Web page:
“We don’t look to make a one-time shoe sale,” Gail said. “We look to have you as our customer forever, so we take the time to look at you. Like with you, I called my rep, and I said, ‘What do you think about this shoe for him?’ And he said, ‘I think that’s the shoe. I think you made a good choice.’ So we look to give our customer that kind of service so they come back again and again. And that’s the way we stand up with the big guys. We’re more in tune with our customer because we’re one-on-one.”

There’s a sense of freedom in this small-town shoe store, for the customers and for Bob and Gail. They’re not limited by what big buyers buy.

“We can get specific things, and Gail’s fantastic at buying things,” Bob said.

For my hiking boots and running sneakers, Gail did her research. She didn’t have what I needed in the store, so she combed through her catalogs and found the right footwear for me, ordered them and best of all, they fit. My wife was a happy customer last year when she walked in the Fallen Arch for a pair of sneakers. Bob spent about 10 minutes with her, found the right sneakers, and she has raved about them ever since. You won’t miss them; they’re hot pink.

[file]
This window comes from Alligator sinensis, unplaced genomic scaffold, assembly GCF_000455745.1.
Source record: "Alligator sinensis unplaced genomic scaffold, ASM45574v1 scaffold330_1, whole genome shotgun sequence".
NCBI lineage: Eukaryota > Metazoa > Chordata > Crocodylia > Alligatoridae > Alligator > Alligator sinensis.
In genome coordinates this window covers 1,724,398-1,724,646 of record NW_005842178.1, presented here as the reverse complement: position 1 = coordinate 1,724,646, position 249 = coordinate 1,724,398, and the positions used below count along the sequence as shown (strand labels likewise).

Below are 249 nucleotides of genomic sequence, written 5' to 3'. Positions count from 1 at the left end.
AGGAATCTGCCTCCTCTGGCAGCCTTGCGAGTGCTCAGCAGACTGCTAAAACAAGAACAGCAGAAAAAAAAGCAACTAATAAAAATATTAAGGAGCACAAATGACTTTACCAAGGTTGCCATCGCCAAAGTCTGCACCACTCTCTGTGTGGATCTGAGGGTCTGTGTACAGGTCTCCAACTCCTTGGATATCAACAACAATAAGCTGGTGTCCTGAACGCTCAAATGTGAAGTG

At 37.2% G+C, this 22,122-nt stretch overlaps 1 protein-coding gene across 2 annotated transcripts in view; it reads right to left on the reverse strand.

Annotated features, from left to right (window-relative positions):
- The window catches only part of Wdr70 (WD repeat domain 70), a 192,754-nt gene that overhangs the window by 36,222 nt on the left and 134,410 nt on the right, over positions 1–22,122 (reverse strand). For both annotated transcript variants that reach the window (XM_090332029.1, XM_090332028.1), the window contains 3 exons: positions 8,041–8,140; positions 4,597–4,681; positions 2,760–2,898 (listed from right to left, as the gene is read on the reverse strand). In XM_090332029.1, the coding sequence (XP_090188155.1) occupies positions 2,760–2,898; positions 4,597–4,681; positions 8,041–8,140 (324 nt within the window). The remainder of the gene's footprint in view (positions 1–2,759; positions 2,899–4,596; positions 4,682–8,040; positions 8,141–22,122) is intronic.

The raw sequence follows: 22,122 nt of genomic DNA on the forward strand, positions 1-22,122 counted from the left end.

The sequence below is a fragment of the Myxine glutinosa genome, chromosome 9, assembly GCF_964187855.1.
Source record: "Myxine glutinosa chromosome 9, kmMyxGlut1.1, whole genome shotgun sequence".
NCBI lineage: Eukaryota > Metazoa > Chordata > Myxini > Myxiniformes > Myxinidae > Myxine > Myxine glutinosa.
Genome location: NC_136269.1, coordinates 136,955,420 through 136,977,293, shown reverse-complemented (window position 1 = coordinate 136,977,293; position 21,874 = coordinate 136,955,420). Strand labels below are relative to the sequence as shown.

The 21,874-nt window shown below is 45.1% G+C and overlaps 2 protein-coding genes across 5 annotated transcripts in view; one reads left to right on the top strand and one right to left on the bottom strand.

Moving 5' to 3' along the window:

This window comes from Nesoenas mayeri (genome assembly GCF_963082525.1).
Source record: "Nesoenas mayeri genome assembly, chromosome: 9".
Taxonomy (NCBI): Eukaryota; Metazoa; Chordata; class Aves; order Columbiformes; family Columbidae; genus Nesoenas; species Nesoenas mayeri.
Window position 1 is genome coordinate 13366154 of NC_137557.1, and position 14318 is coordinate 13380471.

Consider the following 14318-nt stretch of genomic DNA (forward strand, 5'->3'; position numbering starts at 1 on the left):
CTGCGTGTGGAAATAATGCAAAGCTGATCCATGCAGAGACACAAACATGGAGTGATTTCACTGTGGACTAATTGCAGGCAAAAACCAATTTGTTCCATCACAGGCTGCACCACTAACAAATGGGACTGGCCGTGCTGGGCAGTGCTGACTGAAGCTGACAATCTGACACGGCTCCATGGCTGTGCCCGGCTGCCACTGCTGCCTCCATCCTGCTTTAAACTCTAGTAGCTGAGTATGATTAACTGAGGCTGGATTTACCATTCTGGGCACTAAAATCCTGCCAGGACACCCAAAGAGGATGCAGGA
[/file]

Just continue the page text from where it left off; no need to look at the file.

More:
As for others who have a desire to start walking or running for fun, exercise or competition, Bob has some advice.

“Start walking first,” he said. “The biggest thing, I think, is time on your feet. From walking, you can start interval training, walking a set amount of time and running a set amount of time. ... At some point, some people are probably going to have to use that formula to be able to do their first 5k or 10k. Ultimately, later in life as you get older and things start falling apart, you’re going to be on that program anyway.”

Gail’s advice focuses on the gear.

“I think the most important thing is the right shoe,” Gail said. “If you’re not in the right shoes, and you’re in agony the whole time, it’s something you’re not going to want to do. So if you’re in the right footwear, you’re more comfortable and you’re more apt to go out and do it.”

As I train for my races this year — the Lake Placid Half-Marathon in June, Lake Placid Classic Half-Marathon in September and Empire State Half-Marathon in October — I keep thinking about Bob and Gail, and my goal is to put smiles on their faces and make them proud by crossing those finish lines.

For more information about the Fallen Arch, call 518-523-5310 or visit online at


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Blog Photos

Bob Tysen and Gail Joseph at the Fallen Arch shoe store on Main Street, Lake Placid (New photos — Andy Flynn)